Date: 29 July 2018

Western Sanctions: Little Impact to Russia’s Oil and Gas Sector

It is expected that Western restrictions, imposed on Russia by the United States and the European Union after the annexation of Crimea, will become troublesome for the state’s economy only in a few years. The Russians are currently managing all resources they have at their disposals; in addition, they have been also maximally exploiting the existing infrastructure. President Vladimir Putin is aware of any dangers caused due to such long-term cut-off of Russian business from Western technologies. So this issue will certainly constitute one of the main themes of his closer relations with the U.S. President Donald Trump after the Helsinki summit. In this respect, the most urgent problem is the Nord Stream 2 pipeline project.


The biggest problems for the Russian gas sector may be caused by the extended application of sanctions against export gas pipelines. The restrictions have been included in Countering America’s Adversaries Through Sanctions Act, signed by Donald Trump in August 2017. Theoretically speaking, such regulation prevents the president from introducing any sanctions that would prohibit operations on equipment supplies and construction services for new pipelines as well as maintaining the existing ones. Such transactions could not be worth more than 5 billion dollars annually. Nonetheless, there are two conditions to be fulfilled. Firstly, restrictions may not threaten any national interests of the United States. Secondly, further sanctions are introduced following prior consultations with European allies. Surprisingly enough, at the Helsinki summit, Donald Trump gave up his extremely negative rhetoric on the Nord Stream 2 project; even though, Moscow cannot feel safe. And Trump has little power to prevent the lower house of the Parliament from adopting the law.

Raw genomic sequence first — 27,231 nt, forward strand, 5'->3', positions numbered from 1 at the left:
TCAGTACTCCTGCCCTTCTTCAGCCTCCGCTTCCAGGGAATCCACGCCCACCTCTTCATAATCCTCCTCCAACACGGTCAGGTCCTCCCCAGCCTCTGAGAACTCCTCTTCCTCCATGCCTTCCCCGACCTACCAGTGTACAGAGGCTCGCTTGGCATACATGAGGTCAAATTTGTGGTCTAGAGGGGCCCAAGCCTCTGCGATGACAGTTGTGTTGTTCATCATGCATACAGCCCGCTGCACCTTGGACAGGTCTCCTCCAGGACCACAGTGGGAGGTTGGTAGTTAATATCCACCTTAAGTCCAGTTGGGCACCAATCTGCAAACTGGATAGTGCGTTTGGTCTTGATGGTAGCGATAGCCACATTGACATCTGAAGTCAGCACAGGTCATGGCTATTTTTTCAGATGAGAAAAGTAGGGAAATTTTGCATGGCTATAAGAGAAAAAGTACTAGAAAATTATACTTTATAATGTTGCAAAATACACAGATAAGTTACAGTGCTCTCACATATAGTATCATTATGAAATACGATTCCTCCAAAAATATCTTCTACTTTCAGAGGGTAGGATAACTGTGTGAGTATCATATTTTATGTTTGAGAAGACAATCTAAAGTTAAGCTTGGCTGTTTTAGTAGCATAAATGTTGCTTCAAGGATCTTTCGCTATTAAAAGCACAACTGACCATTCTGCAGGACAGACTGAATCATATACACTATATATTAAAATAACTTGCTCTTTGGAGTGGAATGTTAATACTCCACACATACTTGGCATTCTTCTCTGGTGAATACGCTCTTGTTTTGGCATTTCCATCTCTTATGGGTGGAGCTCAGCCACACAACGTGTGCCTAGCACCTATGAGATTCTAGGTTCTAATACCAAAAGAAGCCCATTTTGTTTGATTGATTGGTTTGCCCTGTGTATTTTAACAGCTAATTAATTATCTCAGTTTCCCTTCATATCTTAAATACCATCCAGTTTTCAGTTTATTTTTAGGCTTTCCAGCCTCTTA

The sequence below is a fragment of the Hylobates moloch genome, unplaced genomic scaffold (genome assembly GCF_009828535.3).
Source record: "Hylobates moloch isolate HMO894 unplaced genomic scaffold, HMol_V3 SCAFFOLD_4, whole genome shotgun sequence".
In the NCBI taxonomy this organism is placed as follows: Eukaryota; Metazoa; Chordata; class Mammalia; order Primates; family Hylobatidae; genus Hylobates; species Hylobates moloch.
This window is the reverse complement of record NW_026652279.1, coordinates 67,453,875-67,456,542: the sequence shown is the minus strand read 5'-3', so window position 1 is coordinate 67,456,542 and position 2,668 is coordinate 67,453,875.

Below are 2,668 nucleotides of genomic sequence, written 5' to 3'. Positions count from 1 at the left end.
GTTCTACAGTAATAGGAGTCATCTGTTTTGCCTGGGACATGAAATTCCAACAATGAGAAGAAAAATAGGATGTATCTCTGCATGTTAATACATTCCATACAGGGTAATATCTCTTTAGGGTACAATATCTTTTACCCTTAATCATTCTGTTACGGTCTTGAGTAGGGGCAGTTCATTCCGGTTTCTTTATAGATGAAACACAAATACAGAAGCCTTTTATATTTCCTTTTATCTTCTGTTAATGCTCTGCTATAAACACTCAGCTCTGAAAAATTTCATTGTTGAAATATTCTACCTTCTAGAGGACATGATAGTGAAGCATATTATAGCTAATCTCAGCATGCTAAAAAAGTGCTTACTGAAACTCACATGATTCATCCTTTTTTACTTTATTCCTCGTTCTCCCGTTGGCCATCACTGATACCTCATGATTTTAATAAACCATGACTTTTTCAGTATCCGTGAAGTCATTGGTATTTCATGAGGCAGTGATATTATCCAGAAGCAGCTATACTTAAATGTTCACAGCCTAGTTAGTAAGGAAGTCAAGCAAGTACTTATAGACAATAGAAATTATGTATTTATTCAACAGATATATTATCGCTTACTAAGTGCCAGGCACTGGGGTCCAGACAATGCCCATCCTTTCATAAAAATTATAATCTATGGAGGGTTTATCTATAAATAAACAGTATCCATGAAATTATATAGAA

The sanctions imposed on the Russian oil and gas sector are constructed in such a way that their painful effects will be noticed by the country with a certain delay. Blocking technological cooperation will result in long-term problems with maintaining correct extraction level as well as it may prevent Russia from developing its transport infrastructure. As a result, the country may lose its outlets. Nonetheless, the sector is still highly dependent on foreign finance and technology. Sanctions that affect Russia’s energy sector have virtually no impact on the current situation of world markets, do not lead to any short-term destabilization, nor do they cause a sudden price increase. Russia’s oil and gas companies have managed to adapt to the Western sanctions. The hydrocarbons production has recently been growing in Russia. The deposits, which have been prepared for Russia to be exploited, will allow the country to maintain and even increase their extraction by the end of 2020.

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TAGS: migration crisis, NATO, Belarus, Russia


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